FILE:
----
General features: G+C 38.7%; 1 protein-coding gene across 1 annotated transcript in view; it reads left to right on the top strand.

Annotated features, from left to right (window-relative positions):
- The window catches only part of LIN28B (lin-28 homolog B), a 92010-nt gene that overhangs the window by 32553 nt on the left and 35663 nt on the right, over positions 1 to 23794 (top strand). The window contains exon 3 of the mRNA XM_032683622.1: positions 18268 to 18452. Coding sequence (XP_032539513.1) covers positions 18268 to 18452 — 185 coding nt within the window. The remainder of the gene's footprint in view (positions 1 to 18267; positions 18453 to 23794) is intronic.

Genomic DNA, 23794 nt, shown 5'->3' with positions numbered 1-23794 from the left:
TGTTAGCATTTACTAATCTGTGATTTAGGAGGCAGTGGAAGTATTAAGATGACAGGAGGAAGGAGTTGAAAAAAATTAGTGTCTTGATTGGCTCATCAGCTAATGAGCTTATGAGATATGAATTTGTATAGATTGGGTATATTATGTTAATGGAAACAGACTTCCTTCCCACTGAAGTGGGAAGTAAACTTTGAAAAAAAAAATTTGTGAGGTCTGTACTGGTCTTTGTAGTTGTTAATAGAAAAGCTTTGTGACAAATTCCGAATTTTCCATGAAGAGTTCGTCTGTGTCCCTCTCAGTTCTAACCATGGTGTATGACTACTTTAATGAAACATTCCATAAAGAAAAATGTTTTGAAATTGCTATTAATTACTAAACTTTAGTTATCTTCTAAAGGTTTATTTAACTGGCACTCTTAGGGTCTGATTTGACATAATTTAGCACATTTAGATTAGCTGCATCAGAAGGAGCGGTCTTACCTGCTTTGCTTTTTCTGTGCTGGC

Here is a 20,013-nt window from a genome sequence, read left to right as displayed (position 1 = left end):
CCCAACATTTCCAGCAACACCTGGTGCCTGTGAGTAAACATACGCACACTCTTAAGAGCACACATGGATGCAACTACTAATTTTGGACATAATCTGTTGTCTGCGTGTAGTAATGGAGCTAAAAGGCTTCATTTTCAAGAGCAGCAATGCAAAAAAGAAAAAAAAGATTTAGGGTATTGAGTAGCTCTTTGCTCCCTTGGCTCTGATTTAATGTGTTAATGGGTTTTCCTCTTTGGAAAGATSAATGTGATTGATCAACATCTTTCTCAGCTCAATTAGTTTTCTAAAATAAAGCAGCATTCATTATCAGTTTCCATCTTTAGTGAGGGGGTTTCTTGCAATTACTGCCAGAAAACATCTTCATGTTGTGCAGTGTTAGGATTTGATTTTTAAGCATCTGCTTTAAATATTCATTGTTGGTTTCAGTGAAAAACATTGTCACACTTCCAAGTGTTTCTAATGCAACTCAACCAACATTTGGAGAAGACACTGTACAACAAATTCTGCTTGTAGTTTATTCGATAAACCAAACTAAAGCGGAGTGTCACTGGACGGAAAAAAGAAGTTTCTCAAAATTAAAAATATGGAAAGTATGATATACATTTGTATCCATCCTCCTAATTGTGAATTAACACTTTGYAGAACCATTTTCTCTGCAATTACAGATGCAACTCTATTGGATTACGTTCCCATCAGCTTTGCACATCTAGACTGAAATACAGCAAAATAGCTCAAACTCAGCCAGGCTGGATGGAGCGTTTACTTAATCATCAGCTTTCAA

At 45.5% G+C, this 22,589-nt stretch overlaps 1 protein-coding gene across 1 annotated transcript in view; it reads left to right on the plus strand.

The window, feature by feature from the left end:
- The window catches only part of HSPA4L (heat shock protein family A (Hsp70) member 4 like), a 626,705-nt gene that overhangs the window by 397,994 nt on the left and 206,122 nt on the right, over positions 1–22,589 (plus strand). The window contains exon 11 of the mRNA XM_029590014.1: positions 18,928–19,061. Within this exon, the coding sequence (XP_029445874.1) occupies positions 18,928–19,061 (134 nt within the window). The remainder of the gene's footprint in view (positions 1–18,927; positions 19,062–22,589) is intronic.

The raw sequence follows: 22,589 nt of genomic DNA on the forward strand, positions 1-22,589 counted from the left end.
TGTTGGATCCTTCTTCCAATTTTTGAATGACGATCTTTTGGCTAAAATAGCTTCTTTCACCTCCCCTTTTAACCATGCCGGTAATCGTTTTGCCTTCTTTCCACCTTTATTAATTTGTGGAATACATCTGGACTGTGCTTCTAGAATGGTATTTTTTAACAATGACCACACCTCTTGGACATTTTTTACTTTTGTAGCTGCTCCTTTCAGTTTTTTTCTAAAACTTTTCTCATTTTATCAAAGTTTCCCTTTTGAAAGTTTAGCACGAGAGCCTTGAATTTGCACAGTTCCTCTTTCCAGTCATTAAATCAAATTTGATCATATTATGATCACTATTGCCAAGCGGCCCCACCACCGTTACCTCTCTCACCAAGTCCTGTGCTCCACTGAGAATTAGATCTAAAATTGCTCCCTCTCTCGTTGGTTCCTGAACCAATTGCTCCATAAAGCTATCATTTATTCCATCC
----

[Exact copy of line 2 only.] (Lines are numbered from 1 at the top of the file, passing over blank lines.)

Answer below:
Annotated features, from left to right (window-relative positions):